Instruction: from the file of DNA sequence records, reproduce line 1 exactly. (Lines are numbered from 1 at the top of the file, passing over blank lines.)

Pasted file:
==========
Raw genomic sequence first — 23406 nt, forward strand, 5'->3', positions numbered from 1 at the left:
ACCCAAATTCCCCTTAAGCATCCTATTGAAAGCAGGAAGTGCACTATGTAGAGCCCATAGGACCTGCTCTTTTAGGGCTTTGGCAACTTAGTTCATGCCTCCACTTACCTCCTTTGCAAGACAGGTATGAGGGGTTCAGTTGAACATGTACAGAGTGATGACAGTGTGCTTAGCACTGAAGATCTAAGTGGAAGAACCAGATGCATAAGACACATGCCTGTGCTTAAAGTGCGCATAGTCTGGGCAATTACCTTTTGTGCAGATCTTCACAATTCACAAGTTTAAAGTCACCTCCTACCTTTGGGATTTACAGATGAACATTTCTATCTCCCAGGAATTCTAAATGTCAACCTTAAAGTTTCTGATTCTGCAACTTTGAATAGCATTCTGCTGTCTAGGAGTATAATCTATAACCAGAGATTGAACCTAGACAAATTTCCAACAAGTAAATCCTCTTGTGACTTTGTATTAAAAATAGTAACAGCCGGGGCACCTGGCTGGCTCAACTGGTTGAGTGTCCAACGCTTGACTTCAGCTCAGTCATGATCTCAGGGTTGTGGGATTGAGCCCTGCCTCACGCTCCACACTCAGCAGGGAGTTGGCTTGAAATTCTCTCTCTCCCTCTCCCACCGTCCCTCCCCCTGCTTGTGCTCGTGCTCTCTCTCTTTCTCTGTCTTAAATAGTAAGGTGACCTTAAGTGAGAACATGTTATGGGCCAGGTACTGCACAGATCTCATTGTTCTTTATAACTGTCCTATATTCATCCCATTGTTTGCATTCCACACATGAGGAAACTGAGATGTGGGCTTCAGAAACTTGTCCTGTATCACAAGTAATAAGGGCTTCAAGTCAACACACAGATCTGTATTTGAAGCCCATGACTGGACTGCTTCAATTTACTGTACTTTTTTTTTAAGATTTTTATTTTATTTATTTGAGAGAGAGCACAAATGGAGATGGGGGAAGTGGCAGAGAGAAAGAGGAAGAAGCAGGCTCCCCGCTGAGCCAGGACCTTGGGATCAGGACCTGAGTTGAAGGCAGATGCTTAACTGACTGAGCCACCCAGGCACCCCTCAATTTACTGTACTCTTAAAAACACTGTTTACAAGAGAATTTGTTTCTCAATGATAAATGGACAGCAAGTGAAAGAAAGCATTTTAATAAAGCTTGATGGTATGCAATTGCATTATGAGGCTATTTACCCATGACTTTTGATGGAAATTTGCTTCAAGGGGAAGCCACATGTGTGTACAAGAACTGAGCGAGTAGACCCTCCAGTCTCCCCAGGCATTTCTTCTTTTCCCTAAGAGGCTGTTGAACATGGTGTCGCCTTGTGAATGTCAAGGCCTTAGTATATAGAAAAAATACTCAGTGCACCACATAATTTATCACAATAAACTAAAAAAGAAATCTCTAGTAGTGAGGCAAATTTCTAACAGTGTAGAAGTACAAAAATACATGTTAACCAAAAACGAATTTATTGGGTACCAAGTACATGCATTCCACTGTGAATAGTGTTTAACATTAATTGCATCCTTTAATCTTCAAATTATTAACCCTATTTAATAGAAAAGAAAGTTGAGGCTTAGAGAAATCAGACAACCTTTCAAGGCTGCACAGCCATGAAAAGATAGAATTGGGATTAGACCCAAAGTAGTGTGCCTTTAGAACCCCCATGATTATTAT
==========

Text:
Raw genomic sequence first — 23406 nt, forward strand, 5'->3', positions numbered from 1 at the left: